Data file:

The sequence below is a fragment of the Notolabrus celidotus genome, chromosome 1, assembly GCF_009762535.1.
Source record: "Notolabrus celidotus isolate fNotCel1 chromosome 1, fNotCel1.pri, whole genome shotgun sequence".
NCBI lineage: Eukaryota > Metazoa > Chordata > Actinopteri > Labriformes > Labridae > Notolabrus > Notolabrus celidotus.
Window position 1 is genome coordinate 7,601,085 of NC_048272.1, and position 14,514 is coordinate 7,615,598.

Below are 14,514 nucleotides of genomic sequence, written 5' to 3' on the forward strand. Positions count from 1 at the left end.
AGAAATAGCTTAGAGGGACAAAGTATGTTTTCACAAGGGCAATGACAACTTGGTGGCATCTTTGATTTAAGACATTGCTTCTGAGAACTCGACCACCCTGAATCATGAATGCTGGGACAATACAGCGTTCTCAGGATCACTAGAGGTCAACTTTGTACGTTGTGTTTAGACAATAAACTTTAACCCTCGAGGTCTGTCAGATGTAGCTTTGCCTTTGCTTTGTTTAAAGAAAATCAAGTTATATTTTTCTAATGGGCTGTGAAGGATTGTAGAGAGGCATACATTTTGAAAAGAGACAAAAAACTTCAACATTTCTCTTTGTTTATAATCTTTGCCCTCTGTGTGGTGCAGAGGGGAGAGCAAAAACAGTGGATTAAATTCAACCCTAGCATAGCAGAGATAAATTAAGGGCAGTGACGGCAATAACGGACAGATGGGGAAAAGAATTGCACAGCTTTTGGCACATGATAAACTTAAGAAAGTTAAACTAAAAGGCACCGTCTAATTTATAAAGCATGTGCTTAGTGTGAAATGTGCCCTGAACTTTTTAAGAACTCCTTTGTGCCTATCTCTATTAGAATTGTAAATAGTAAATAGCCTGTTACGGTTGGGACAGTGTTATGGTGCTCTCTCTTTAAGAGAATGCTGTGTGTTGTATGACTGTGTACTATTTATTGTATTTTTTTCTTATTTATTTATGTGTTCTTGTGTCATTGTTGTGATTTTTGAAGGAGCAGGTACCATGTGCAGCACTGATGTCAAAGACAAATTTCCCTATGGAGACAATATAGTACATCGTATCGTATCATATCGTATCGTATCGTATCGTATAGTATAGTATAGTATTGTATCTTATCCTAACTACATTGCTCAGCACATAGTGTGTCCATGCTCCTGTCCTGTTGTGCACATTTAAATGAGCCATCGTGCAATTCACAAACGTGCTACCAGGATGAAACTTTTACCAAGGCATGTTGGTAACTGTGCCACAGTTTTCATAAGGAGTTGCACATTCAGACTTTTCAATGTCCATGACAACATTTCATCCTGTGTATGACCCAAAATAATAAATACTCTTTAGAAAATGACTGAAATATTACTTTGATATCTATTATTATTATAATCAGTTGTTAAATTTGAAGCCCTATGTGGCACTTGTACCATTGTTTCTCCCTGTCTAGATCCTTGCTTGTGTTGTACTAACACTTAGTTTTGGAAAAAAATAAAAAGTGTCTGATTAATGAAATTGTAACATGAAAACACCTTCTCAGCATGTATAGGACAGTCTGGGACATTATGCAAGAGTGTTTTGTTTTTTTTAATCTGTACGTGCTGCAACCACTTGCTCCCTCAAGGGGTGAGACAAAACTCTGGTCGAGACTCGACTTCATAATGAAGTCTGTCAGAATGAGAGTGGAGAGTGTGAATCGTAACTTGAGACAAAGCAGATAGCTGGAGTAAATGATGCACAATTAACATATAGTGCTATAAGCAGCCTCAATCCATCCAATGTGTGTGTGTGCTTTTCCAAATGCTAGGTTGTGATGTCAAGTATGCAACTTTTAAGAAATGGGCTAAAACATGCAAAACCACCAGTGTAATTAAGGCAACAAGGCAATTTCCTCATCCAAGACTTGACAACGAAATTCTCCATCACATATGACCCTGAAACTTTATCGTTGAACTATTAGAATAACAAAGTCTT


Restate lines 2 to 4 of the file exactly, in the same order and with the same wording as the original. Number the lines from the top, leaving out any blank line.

Source record: "Notolabrus celidotus isolate fNotCel1 chromosome 1, fNotCel1.pri, whole genome shotgun sequence".
NCBI lineage: Eukaryota > Metazoa > Chordata > Actinopteri > Labriformes > Labridae > Notolabrus > Notolabrus celidotus.
Window position 1 is genome coordinate 7,601,085 of NC_048272.1, and position 14,514 is coordinate 7,615,598.